A special S4C programme will look back upon an extraordinary rugby match held to celebrate 50 years of the Urdd Gobaith Cymru movement on 26th May at 9pm.
On 26 April 1972, the brightest stars from the Wales and British and Irish Lions teams came together in Cardiff to play in a charity match in celebration of the 50th year Jubilee of the Urdd and the success of the previous summer’s Lions tour.
For the first time since the original broadcast, extended highlights from the match will be shown again, on Urdd 50: Barry John XV v Carwyn James XV, which will be shown on Tuesday 26 May at 9.00pm, on S4C.
While volunteers were busily arranging the match, the responsibility for recruiting players fell on the shoulders of two former members of the Urdd, and two sons of Cefneithin – Barry John and Carwyn James – and they did not disappoint.
With Barry captaining a team of Wales rugby stars, and Carwyn coaching a team of players from all four nations of the British and Irish Isles, a total of 22 stars from the triumphant 1971 Lions tour to New Zealand agreed to play, including captain John Dawes, Gareth Edwards, J.P.R Williams, David Duckham, Peter Dixon, Gordon Brown and several others.
John Evans, secretary and organiser on the event committee, said: “There were nine of us on the committee, two handfuls of people, and everyone worked so hard.
“The original plan was that the match would be played on Cardiff’s pitch, the Arms Park, and at that stage, everyone was more than happy with that.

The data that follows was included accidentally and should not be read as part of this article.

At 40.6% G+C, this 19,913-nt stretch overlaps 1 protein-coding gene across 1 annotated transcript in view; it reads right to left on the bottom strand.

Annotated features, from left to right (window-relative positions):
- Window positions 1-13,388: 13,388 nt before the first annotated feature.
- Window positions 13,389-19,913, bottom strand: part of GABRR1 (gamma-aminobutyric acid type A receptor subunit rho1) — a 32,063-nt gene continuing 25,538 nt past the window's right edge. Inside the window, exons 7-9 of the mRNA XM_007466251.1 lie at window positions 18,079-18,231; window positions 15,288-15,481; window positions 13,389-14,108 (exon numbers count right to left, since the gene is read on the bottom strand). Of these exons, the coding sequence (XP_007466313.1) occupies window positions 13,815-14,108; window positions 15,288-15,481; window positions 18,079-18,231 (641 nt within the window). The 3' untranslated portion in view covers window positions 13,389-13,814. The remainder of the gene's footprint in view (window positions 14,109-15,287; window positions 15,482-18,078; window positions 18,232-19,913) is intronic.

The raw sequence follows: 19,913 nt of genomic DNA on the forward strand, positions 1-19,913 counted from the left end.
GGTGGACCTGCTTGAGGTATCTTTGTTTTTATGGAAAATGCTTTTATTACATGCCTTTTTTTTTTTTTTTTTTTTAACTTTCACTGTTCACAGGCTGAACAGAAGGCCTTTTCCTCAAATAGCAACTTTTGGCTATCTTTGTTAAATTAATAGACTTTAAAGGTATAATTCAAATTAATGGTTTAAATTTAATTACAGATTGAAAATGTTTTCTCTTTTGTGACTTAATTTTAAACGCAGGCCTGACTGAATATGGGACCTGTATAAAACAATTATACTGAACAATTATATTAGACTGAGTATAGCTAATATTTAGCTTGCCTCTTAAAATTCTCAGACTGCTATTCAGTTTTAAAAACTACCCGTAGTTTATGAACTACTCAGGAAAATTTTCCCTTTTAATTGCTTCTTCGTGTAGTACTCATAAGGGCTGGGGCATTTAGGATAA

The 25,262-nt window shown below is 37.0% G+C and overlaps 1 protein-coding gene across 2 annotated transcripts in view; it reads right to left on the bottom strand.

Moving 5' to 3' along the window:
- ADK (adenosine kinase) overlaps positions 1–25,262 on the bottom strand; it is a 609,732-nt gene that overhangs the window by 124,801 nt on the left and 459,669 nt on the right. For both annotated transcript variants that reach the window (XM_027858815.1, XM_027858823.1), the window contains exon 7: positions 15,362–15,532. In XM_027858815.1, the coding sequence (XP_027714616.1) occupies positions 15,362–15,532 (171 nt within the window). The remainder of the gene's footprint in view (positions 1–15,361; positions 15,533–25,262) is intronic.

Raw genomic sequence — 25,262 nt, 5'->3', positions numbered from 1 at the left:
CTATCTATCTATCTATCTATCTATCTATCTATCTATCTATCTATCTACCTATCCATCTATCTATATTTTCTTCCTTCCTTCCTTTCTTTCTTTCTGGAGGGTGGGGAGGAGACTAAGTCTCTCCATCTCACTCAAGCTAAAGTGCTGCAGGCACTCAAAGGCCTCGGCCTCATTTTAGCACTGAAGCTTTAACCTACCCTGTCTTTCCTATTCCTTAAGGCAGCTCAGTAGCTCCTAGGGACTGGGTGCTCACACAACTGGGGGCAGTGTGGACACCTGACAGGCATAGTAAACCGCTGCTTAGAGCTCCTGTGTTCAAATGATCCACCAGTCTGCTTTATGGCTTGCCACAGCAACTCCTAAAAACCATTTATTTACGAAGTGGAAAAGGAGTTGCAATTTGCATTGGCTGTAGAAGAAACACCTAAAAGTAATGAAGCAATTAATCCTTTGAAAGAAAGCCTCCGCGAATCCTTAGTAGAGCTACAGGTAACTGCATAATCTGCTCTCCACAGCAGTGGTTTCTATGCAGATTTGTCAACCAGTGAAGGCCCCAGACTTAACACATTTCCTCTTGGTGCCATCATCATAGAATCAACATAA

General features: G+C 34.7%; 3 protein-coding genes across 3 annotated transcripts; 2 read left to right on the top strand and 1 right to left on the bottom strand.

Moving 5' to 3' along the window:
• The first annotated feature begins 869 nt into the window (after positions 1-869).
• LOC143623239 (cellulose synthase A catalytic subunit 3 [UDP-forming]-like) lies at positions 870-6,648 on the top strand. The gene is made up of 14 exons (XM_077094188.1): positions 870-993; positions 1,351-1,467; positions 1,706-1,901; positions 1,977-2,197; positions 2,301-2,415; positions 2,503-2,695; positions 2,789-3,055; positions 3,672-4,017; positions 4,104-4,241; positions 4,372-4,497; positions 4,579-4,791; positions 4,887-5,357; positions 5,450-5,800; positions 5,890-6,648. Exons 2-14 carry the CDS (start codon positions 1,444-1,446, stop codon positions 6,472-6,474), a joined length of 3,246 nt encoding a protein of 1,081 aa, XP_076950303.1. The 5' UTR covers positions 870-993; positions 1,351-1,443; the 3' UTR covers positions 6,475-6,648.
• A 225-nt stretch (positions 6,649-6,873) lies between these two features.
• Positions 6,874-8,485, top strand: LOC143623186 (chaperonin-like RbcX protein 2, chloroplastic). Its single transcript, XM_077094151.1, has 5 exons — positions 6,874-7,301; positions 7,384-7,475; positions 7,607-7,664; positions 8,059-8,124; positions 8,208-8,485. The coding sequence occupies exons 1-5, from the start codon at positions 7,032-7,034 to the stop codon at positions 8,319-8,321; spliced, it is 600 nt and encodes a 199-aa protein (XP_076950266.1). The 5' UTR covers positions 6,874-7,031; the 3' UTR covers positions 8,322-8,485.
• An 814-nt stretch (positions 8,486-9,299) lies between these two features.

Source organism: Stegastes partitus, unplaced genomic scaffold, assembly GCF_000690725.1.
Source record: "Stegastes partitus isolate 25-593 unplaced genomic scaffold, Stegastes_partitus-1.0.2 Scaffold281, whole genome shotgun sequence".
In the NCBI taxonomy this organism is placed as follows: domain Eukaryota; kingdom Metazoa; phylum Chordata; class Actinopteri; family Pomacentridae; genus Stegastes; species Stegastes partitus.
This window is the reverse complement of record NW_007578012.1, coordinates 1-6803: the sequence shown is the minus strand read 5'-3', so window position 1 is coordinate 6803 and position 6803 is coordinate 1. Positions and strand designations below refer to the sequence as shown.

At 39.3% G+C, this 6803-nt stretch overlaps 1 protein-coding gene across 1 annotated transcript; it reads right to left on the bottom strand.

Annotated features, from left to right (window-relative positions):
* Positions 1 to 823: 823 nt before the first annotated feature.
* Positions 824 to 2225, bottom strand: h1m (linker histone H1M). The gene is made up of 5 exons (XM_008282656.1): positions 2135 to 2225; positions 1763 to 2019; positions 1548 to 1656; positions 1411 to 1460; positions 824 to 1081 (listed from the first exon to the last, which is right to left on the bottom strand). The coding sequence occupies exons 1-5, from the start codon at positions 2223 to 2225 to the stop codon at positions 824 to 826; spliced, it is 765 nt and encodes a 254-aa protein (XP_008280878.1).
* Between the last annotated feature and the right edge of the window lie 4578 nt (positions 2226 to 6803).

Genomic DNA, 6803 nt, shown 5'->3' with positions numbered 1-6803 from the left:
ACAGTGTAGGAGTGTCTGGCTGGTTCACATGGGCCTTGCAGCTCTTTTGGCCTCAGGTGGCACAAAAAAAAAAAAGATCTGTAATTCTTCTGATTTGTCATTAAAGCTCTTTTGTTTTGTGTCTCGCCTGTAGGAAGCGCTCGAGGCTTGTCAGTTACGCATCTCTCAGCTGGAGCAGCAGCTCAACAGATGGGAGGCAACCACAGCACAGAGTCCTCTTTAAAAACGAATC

“We needed to print tickets and we predicted that somewhere between 12,000 and 18,000 at the most, would want to watch the match.
“But within a fortnight of the press release being issued, all the tickets had been sold. Of course, casual rugby fans were thrilled that they could see Carwyn’s Lions and Wales play on a Wednesday night in Cardiff!
“So it was then decided that we would ask for permission from the Union if we could play the match next door, at the National Stadium.”
With such extraordinary demand, a special request was made to play the game at the home of the Wales rugby team; the Welsh Rugby Union and representatives of Welsh clubs unanimously agreed to allow the match to be played at National Stadium.
Suddenly, the home of Urdd National Treasurer, Bob Roberts, and his wife, Ann, was transformed into the “busiest office in Cardiff,” according to the Urdd Chief Executive at the time, R.E.Griffith.
Ann Roberts said: “The interest in the game was incredible, to be honest. Members of the Urdd would come over to our house every evening to go through all the ticket applications and prepare to send the tickets out to everyone. And that’s where we were for three months.
“The phone would never stop ringing. I worked as a teacher at the time and I used to come home during lunch time to answer the phone – it rang non-stop. It certainly took over our lives, but we had a lot of fun and great pleasure.”
John Evans added: “We had to contact each one of the players, write to them and make all the arrangements. Players from England, Scotland, Ireland, and of course, Wales.
“David Duckham had to travel down from Salford, for example. It was an amateur sport at the time and all anyone asked for was their expenses.
“And in the end, we got the whole lot in Cardiff, on a warm Wednesday evening in April, and that date has stayed in my head to this day.”